3.09.2021

A recent mathematical model has suggested that staying at home did not play a dominant role in reducing COVID-19 transmission.

https://www.nature.com/articles/s41598-021-84092-1

Stay-at-home policy is a case of exception fallacy: an internet-based ecological study

Abstract

A recent mathematical model has suggested that staying at home did not play a dominant role in reducing COVID-19 transmission. 

A sophisticated mathematical model based on a high-dimensional system of partial differential equations to represent disease spread has been proposed42. According to this model, staying at home did not play a dominant role in disease transmission, but the combination of these, together with the use of face masks, hand washing, early-case detection (PCR test), and the use of hand sanitizers for at least 50 days could have reduced the number of new cases. 

Finally, after 2 months, the simulations that drove the world to lockdown have been questioned43. These studies applied relatively complex epidemiological models with unrealistic assumptions or parameters that were either user-chosen or not deemed to work properly. Furthermore, the effects in the death rates were directly inferred from the aftermath of a given intervention without a control group. Finally, the temporal delay between the introduction of a certain intervention and the actual measurable variation in death rates was not properly taken into account44,45.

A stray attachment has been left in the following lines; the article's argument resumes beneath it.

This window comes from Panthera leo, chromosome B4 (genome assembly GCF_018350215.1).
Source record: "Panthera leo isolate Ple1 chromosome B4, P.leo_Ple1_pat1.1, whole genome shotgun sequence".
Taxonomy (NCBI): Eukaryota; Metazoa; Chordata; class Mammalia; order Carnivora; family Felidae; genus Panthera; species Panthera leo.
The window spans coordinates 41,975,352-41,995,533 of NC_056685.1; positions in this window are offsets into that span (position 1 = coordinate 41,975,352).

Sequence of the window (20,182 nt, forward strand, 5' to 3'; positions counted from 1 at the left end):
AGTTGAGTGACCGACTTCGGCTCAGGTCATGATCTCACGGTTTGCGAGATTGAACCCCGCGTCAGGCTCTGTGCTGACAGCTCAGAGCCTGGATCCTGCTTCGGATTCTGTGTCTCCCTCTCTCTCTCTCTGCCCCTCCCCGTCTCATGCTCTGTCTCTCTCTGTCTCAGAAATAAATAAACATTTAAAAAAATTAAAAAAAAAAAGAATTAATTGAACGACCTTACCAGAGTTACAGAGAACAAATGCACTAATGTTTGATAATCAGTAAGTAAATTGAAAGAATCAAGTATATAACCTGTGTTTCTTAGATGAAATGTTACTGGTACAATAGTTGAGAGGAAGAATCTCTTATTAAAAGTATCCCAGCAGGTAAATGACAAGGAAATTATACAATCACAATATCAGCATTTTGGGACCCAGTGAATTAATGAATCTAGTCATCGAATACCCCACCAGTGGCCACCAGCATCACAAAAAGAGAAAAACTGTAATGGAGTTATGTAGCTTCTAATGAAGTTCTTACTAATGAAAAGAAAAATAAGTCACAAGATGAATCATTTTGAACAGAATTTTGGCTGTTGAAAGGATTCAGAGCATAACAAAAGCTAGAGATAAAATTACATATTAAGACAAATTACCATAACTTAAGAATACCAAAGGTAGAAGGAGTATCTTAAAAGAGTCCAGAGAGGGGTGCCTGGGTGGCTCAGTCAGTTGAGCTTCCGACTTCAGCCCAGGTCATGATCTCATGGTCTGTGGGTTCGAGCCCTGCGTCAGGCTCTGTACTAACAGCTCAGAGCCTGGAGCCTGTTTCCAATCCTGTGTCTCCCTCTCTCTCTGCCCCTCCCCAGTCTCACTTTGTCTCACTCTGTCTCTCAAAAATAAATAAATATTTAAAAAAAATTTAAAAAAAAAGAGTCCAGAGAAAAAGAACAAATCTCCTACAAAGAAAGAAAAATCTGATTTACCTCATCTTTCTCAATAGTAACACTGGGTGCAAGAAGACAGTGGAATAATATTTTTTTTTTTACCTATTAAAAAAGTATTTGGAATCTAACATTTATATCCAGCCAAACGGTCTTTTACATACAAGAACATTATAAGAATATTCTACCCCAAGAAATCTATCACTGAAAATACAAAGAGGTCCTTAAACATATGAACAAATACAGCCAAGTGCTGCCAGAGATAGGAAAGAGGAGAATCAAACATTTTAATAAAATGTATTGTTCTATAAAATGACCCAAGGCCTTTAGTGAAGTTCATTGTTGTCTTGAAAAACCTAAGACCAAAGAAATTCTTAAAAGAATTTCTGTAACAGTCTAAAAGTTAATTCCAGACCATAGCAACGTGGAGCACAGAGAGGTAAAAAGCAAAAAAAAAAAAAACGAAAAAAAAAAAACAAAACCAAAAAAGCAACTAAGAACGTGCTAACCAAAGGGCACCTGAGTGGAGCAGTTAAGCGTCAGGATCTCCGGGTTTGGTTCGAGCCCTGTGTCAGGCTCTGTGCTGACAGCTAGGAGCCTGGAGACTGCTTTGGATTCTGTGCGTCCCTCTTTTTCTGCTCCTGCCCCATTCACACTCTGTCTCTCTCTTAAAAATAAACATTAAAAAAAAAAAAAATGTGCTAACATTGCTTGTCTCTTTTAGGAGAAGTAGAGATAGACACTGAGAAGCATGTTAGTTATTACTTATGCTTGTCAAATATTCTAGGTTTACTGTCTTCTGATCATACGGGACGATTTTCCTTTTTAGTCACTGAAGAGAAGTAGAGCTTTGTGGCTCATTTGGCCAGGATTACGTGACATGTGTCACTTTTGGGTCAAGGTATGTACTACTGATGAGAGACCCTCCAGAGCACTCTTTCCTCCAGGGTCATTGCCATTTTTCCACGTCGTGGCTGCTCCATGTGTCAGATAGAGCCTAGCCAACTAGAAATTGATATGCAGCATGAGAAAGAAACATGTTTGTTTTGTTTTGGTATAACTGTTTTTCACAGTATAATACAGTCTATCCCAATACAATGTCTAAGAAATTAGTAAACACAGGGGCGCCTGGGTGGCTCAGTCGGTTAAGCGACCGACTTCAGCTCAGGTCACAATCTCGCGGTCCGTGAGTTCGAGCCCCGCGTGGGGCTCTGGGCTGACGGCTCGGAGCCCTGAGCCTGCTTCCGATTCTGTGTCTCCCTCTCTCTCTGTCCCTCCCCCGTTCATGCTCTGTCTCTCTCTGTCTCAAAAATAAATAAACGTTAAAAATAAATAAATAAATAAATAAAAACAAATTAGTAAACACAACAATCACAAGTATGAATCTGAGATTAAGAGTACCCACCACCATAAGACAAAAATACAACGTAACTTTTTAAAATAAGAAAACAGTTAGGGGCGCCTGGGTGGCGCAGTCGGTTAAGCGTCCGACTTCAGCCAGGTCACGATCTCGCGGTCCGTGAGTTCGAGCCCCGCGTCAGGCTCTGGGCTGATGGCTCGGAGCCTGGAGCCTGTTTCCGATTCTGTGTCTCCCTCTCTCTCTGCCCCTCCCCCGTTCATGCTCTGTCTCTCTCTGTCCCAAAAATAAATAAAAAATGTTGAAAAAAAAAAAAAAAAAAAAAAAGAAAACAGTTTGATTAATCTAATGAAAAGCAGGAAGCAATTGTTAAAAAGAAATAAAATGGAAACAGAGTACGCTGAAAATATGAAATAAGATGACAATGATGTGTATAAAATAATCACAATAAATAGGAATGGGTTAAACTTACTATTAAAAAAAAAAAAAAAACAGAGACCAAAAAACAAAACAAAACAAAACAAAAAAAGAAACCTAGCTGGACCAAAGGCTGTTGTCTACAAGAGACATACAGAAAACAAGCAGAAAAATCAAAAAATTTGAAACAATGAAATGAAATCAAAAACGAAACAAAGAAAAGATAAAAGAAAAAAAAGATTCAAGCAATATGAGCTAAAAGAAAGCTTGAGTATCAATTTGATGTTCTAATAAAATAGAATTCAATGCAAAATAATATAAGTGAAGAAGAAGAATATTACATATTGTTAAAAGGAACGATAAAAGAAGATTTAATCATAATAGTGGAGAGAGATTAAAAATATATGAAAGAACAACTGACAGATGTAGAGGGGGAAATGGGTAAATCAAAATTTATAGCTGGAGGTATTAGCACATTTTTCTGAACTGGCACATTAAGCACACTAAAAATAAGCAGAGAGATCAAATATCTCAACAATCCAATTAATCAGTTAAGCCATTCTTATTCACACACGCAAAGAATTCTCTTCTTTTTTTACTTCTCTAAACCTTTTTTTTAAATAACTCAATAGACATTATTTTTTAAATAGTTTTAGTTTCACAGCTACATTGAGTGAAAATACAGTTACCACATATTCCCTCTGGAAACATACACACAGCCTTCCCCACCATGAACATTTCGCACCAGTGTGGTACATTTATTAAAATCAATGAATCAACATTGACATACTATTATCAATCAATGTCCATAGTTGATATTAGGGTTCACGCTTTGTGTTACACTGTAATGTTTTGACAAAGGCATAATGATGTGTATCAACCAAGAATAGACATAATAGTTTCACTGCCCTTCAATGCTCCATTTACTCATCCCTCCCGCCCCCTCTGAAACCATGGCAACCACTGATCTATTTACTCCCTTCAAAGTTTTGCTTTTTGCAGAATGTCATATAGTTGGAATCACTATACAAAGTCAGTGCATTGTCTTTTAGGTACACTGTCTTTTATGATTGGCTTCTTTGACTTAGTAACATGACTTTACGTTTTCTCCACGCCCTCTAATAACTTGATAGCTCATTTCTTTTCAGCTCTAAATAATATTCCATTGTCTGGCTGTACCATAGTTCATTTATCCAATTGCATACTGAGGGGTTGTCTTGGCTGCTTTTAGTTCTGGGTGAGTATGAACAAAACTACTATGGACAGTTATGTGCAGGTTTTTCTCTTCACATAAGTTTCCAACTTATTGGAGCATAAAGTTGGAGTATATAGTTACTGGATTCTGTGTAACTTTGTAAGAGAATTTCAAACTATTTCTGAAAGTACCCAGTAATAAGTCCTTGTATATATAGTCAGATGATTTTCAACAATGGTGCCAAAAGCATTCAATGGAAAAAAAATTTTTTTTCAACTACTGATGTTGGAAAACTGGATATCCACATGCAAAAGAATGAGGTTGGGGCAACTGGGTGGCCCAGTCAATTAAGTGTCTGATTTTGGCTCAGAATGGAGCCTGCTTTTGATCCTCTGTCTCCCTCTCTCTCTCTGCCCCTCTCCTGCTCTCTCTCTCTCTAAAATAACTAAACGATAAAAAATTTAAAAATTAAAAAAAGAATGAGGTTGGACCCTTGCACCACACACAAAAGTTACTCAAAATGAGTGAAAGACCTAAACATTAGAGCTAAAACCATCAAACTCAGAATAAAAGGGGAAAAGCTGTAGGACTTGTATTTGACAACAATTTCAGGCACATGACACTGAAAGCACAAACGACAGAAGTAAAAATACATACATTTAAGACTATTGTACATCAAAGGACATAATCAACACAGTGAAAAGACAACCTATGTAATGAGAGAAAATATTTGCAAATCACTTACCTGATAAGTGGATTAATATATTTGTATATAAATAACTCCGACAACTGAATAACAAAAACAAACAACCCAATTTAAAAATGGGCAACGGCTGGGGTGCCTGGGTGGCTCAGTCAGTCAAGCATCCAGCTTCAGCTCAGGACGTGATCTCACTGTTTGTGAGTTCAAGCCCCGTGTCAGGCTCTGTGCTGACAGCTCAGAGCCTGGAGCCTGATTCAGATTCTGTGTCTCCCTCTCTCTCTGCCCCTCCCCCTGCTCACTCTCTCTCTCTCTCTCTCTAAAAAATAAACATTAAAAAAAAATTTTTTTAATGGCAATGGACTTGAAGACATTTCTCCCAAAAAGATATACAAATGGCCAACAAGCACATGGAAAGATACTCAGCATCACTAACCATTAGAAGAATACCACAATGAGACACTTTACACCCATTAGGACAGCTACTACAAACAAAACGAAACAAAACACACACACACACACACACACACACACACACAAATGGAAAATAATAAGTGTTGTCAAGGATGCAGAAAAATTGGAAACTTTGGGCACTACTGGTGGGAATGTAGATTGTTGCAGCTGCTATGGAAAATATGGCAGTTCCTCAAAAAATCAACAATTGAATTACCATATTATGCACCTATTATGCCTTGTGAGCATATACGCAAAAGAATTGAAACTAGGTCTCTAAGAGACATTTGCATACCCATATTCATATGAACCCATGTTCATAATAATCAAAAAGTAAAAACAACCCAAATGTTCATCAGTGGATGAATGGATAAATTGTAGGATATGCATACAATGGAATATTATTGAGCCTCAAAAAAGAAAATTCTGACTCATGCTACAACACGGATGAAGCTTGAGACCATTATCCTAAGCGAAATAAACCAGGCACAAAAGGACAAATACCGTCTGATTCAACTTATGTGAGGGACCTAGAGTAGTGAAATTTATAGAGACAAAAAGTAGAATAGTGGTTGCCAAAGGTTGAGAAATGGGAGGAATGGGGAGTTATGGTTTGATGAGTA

The second wave of cases in Europe, in regions that were considered as COVID-19 controlled, may raise some concerns. Our objective was to assess the association between staying at home (%) and the reduction/increase in the number of deaths due to COVID-19 in several regions in the world. In this ecological study, data from www.google.com/covid19/mobility/, ourworldindata.org and covid.saude.gov.br were combined. Countries with > 100 deaths and with a Healthcare Access and Quality Index of ≥ 67 were included. Data were preprocessed and analyzed using the difference between number of deaths/million between 2 regions and the difference between the percentage of staying at home. The analysis was performed using linear regression with special attention to residual analysis. After preprocessing the data, 87 regions around the world were included, yielding 3741 pairwise comparisons for linear regression analysis. Only 63 (1.6%) comparisons were significant. With our results, we were not able to explain if COVID-19 mortality is reduced by staying at home in ~ 98% of the comparisons after epidemiological weeks 9 to 34.